Water and Culture: Intro

I have a very particular interest in the ties between water and culture. Specifically, the cultural values and traditions related to water and how they vary around the world based on changes in country, religion, economy, political tensions, and environmental conditions. These ties can be of extreme importance for ensuring sustainability in any interventions made in the water sector.

As demands on water resources, water and sanitation services, and drinking water supplies increase, so too does the demand on sustainability in the water sector. This in turn places a demand on the need to understand the cultural context.

Water is a commodity unlike most others because it is required by every living thing on the planet and it crosses both national borders and many sectors of society including economic, environmental, cultural, and religious sectors. Because of this, creativity and understanding is needed to adequately and sustainably address different types of water (e.g., rain water, surface water, groundwater), different uses of water (e.g., industrial, agricultural, personal), and different values placed on water [1]. For example, religions may ban the use of certain types of water, different agricultural practices may exist because of specific traditions, water infrastructure and services may be constrained by certain beliefs, and the adoption and continued use of water innovation and water management systems may be entirely reliant on a community’s involvement [1,2]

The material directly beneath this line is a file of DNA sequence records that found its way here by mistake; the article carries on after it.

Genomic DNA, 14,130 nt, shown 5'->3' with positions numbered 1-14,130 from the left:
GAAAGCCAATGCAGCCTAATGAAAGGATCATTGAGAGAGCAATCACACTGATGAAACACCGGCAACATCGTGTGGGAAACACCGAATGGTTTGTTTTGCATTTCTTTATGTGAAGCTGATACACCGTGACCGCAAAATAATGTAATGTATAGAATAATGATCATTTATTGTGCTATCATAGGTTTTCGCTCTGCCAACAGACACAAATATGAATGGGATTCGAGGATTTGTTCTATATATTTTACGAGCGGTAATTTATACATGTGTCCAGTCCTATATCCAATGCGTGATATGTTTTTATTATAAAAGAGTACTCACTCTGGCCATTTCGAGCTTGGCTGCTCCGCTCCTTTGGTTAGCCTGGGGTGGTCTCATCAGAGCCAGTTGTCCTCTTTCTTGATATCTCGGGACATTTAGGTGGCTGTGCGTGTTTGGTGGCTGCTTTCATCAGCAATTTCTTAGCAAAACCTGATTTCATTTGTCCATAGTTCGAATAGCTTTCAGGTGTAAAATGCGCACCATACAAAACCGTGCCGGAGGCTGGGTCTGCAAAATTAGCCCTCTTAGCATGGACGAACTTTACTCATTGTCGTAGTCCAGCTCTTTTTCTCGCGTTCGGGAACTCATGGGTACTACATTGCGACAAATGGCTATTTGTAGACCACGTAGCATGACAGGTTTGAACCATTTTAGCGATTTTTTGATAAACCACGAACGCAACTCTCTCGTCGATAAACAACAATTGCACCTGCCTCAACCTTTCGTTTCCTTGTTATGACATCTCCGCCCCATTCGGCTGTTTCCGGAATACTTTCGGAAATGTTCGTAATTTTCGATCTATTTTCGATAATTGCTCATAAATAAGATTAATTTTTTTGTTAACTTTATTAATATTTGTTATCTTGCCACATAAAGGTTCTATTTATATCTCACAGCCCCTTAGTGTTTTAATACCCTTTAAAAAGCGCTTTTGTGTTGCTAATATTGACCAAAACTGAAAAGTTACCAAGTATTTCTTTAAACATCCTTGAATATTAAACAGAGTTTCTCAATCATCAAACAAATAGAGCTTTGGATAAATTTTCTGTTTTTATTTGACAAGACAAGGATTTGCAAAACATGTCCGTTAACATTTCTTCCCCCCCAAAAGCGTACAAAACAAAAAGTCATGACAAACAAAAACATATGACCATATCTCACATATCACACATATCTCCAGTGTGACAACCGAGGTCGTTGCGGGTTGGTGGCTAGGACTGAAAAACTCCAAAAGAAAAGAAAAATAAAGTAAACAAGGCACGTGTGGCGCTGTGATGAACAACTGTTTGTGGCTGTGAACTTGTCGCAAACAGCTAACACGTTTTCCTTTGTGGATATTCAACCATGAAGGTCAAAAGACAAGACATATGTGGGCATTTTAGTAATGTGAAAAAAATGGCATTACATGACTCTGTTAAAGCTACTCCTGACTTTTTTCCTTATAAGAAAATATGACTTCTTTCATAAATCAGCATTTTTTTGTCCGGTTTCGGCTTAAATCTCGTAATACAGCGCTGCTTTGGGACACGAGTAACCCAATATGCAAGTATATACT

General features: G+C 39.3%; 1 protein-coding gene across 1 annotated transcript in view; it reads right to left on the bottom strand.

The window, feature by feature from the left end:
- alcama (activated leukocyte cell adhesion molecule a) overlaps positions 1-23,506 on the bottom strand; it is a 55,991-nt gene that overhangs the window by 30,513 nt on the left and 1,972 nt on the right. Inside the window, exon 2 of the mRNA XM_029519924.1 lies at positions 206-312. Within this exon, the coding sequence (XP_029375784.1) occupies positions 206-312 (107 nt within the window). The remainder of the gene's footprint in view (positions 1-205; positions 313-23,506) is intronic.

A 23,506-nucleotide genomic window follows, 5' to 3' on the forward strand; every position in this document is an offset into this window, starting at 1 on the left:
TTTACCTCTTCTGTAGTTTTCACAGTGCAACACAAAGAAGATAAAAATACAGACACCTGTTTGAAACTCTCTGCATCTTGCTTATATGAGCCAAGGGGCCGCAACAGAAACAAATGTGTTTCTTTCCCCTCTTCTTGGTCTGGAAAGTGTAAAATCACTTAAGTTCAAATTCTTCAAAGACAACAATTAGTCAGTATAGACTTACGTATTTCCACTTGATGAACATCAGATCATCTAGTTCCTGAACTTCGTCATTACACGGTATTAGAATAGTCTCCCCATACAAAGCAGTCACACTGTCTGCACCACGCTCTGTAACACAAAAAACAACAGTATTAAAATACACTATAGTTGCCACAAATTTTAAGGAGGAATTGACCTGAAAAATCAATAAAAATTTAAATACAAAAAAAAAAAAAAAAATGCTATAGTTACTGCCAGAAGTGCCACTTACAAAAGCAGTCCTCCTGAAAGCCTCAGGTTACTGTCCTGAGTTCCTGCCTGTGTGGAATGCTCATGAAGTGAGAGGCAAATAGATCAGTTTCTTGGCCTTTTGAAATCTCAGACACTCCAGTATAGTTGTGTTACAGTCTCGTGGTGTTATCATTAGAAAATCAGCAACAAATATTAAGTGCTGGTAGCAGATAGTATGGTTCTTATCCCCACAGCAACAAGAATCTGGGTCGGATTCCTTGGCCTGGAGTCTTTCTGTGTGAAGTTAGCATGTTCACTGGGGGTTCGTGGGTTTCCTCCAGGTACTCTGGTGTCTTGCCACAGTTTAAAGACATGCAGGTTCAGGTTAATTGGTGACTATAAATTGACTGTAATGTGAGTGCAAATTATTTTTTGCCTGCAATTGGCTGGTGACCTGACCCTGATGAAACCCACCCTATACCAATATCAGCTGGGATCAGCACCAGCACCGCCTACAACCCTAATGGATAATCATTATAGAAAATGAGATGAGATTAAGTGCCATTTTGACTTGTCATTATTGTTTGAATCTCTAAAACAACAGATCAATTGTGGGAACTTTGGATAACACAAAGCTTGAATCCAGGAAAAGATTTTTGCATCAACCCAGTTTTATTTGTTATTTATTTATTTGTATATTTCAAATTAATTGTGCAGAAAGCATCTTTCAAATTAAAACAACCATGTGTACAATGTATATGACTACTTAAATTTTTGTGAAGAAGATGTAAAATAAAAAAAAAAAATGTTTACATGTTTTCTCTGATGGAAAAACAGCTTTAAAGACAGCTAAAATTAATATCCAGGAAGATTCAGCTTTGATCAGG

A holistic approach is needed to balance competing demands from different areas of society. In practice, however, the cultural dimension and social constructs around water are rarely combined with the materialistic and technological needs [2,3]. This interconnectedness of water and culture, and the variability in the cultural value of water across the world, needs to be considered.

This series will highlight the many different connections between water and culture in an effort to raise awareness about this particular topic.

Cover photo taken on Koh Rong Samloem

[1] Wehn, U.; Montalvo, C. Exploring the Dynamics of Water Innovation: Foundations for Water Innovation Studies. J. Clean. Prod. 2018, 171, S1–S19. https://doi.org/10.1016/j.jclepro.2017.10.118.

[2] Schelwald-van der Kley, L.; Reijerkerk, L. Water: A Way of Life. Sustainable Water Management in a Cultural Context; Taylor & Francis Group: London, UK, 2009.

[3] Orlove, B.; Caton, S. C. Water Sustainability: Anthropological Approaches and Prospects. Annu. Rev. Anthropol. 2010, 39, 401–415. https://doi.org/10.1146/annurev.anthro.012809.105045.

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